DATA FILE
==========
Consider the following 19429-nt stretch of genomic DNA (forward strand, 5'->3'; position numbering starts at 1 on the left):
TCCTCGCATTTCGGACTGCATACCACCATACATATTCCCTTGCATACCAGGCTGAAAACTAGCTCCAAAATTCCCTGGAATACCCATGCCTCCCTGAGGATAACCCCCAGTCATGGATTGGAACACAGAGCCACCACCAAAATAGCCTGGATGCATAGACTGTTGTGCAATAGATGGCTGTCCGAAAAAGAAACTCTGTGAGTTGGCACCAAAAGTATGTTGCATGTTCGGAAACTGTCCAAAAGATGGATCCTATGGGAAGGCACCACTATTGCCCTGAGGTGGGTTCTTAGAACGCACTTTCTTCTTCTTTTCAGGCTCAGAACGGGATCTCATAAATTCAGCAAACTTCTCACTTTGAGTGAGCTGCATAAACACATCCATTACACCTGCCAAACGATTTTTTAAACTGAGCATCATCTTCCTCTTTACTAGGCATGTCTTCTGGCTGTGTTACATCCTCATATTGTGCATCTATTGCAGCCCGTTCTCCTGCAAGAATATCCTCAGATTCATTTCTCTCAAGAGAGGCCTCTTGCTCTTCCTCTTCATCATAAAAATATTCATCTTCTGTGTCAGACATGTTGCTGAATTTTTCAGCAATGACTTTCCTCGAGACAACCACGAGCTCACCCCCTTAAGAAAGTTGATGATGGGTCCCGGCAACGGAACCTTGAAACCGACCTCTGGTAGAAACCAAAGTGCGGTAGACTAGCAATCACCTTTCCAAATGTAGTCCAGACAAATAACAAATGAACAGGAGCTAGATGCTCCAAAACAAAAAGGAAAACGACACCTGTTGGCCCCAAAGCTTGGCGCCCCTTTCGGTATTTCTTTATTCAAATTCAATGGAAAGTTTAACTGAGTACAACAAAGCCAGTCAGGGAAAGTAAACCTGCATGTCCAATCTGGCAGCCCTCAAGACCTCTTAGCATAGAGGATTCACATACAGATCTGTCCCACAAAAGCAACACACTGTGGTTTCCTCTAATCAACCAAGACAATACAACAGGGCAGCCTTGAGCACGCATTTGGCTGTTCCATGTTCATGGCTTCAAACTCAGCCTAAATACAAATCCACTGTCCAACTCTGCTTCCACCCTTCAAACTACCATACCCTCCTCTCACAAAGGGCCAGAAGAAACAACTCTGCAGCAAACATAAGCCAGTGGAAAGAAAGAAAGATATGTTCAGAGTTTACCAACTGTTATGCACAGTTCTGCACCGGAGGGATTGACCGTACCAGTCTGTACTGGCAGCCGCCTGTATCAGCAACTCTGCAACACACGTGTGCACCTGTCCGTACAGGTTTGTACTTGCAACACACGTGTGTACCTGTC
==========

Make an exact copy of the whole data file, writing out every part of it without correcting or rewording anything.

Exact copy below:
Consider the following 19429-nt stretch of genomic DNA (forward strand, 5'->3'; position numbering starts at 1 on the left):
TCCTCGCATTTCGGACTGCATACCACCATACATATTCCCTTGCATACCAGGCTGAAAACTAGCTCCAAAATTCCCTGGAATACCCATGCCTCCCTGAGGATAACCCCCAGTCATGGATTGGAACACAGAGCCACCACCAAAATAGCCTGGATGCATAGACTGTTGTGCAATAGATGGCTGTCCGAAAAAGAAACTCTGTGAGTTGGCACCAAAAGTATGTTGCATGTTCGGAAACTGTCCAAAAGATGGATCCTATGGGAAGGCACCACTATTGCCCTGAGGTGGGTTCTTAGAACGCACTTTCTTCTTCTTTTCAGGCTCAGAACGGGATCTCATAAATTCAGCAAACTTCTCACTTTGAGTGAGCTGCATAAACACATCCATTACACCTGCCAAACGATTTTTTAAACTGAGCATCATCTTCCTCTTTACTAGGCATGTCTTCTGGCTGTGTTACATCCTCATATTGTGCATCTATTGCAGCCCGTTCTCCTGCAAGAATATCCTCAGATTCATTTCTCTCAAGAGAGGCCTCTTGCTCTTCCTCTTCATCATAAAAATATTCATCTTCTGTGTCAGACATGTTGCTGAATTTTTCAGCAATGACTTTCCTCGAGACAACCACGAGCTCACCCCCTTAAGAAAGTTGATGATGGGTCCCGGCAACGGAACCTTGAAACCGACCTCTGGTAGAAACCAAAGTGCGGTAGACTAGCAATCACCTTTCCAAATGTAGTCCAGACAAATAACAAATGAACAGGAGCTAGATGCTCCAAAACAAAAAGGAAAACGACACCTGTTGGCCCCAAAGCTTGGCGCCCCTTTCGGTATTTCTTTATTCAAATTCAATGGAAAGTTTAACTGAGTACAACAAAGCCAGTCAGGGAAAGTAAACCTGCATGTCCAATCTGGCAGCCCTCAAGACCTCTTAGCATAGAGGATTCACATACAGATCTGTCCCACAAAAGCAACACACTGTGGTTTCCTCTAATCAACCAAGACAATACAACAGGGCAGCCTTGAGCACGCATTTGGCTGTTCCATGTTCATGGCTTCAAACTCAGCCTAAATACAAATCCACTGTCCAACTCTGCTTCCACCCTTCAAACTACCATACCCTCCTCTCACAAAGGGCCAGAAGAAACAACTCTGCAGCAAACATAAGCCAGTGGAAAGAAAGAAAGATATGTTCAGAGTTTACCAACTGTTATGCACAGTTCTGCACCGGAGGGATTGACCGTACCAGTCTGTACTGGCAGCCGCCTGTATCAGCAACTCTGCAACACACGTGTGCACCTGTCCGTACAGGTTTGTACTTGCAACACACGTGTGTACCTGTC